Shelford Group Membership Policy
Having a clear position on the membership arrangements for the Shelford Group is a core aspect of our constitution. This helps define the position of Shelford in relation to other collaborations and membership organisations, forms part of the rationale for why the collaboration between Shelford organisations exists and is important in holding true to our values of transparency with the wider health and life sciences ecosystem.
As we look forward to leading the next 70 years of the NHS it is essential that the Shelford Group is seen to deliver in a way which is to the wider benefit of staff and patients across our NHS. Work to define and disseminate exemplars of operational excellence (within and beyond the ten members), the development of tools free to access by the wider NHS (such as the Safer Nursing Care Tool) and engagement in policy development which overtly accounts for the welfare of populations served by the wider health, social care and public sector, are central to our philosophy of what constitutes effective system leadership.
The ten members formed the Shelford Group in 2011 to reflect the fact that no other forum existed where leaders of organisations with comparable scale, specialist service portfolio, teaching responsibilities and research infrastructure could effectively collaborate through shared learning, joint projects and national policy development.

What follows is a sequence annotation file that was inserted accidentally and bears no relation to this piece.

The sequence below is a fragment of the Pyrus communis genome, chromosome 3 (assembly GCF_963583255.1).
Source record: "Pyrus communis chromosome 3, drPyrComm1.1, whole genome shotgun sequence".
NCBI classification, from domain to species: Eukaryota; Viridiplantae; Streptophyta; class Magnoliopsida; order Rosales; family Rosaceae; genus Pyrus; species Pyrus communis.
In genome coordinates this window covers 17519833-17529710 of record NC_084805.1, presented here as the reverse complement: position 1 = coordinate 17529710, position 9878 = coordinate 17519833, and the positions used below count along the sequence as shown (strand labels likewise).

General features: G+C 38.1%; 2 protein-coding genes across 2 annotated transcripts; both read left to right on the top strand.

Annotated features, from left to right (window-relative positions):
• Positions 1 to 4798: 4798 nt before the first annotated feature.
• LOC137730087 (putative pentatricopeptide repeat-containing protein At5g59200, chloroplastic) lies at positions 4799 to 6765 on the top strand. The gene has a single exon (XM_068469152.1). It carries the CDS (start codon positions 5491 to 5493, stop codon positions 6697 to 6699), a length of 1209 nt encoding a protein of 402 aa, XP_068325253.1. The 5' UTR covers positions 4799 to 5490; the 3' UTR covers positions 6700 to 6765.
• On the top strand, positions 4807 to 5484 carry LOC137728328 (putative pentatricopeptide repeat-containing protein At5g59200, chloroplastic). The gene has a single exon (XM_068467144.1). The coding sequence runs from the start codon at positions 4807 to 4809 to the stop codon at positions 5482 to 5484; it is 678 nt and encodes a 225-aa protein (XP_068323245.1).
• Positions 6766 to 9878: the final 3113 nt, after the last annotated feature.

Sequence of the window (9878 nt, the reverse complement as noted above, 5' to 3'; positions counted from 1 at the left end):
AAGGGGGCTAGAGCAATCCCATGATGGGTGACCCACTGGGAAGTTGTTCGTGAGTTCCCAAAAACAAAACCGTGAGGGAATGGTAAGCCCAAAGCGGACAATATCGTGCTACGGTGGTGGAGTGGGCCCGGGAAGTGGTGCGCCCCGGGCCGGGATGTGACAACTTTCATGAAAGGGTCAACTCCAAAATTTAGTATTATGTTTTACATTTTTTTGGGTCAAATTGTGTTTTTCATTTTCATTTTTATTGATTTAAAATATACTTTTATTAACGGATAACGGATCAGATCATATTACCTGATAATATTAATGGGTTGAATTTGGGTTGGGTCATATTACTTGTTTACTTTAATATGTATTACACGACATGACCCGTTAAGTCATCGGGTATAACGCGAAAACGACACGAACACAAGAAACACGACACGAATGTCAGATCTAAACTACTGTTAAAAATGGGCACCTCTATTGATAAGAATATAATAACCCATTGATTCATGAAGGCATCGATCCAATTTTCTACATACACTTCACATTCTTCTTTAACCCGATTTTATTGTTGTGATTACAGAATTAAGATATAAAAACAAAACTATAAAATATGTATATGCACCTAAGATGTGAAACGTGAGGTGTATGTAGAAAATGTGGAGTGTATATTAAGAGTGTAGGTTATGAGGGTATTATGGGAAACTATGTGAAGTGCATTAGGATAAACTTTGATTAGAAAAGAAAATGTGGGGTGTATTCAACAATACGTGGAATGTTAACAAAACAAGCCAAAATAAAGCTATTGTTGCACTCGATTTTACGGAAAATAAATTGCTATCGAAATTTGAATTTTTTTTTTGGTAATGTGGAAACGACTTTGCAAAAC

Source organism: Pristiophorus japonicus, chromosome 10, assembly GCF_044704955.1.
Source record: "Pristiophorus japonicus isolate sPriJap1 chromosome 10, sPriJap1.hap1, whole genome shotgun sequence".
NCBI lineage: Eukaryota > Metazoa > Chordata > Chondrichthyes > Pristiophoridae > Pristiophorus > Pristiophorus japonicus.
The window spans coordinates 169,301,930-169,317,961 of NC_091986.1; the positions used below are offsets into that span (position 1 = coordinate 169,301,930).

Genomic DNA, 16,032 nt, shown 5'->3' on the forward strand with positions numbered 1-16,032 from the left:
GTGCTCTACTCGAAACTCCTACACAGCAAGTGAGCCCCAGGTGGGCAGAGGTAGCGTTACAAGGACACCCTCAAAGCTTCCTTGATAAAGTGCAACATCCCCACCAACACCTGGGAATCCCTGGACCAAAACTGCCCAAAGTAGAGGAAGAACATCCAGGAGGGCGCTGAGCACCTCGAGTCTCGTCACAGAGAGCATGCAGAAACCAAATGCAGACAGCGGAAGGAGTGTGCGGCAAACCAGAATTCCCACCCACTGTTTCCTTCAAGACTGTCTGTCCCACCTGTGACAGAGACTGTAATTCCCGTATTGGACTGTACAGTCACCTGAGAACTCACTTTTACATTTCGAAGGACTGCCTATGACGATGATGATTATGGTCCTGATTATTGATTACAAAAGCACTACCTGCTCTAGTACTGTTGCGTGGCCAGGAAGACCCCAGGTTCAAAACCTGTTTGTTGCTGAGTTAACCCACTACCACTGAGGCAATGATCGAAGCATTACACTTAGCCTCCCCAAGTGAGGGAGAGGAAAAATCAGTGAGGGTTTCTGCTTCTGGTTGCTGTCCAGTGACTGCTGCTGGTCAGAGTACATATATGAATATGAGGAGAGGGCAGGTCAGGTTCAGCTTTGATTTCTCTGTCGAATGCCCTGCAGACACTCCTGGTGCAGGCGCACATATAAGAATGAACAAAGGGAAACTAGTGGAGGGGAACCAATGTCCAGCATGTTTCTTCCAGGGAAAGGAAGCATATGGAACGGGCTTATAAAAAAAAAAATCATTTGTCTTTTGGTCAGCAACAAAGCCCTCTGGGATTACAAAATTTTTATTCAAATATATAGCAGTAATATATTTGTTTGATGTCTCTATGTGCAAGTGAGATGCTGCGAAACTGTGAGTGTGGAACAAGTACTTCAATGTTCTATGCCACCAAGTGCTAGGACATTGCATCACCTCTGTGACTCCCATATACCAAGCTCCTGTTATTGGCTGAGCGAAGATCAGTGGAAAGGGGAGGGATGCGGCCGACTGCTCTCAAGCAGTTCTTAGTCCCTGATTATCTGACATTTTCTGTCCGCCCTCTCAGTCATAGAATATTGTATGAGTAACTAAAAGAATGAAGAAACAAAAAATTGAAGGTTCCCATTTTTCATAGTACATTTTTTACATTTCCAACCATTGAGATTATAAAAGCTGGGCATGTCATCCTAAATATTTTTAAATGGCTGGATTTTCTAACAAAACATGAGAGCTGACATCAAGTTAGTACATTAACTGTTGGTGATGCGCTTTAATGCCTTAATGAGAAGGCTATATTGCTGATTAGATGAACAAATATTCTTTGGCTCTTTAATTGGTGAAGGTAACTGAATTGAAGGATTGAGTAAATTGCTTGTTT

The ten organisations are members of the Shelford Group are members in perpetuity. Whilst free to leave the Group at any point, the Group does not seek to exclude any member as a result of challenges that an organisation may be experiencing. Instead, members work collectively to support each other through challenges which arise. This spirit of collaboration is a key dimension of the Group.
It is important that the Shelford Group does not seek to have significant growth in membership numbers. This is because other membership organisations exist (such as AUKUH and NHS Providers) representing wider spectrum of provider organisations and it is important that the Shelford Group has a collaborative relationship with these other organisations rather than seeking to replicate their purpose. It is also important to retain a relatively small number of members due to the nature of the collaborative work which the Shelford Group undertakes; the reality of working with a larger number of members would serve to dilute and decelerate the nature of collaborative action due to the additional time and resource required to achieve consensus in approach, which is a bedrock for effective long term collaboration.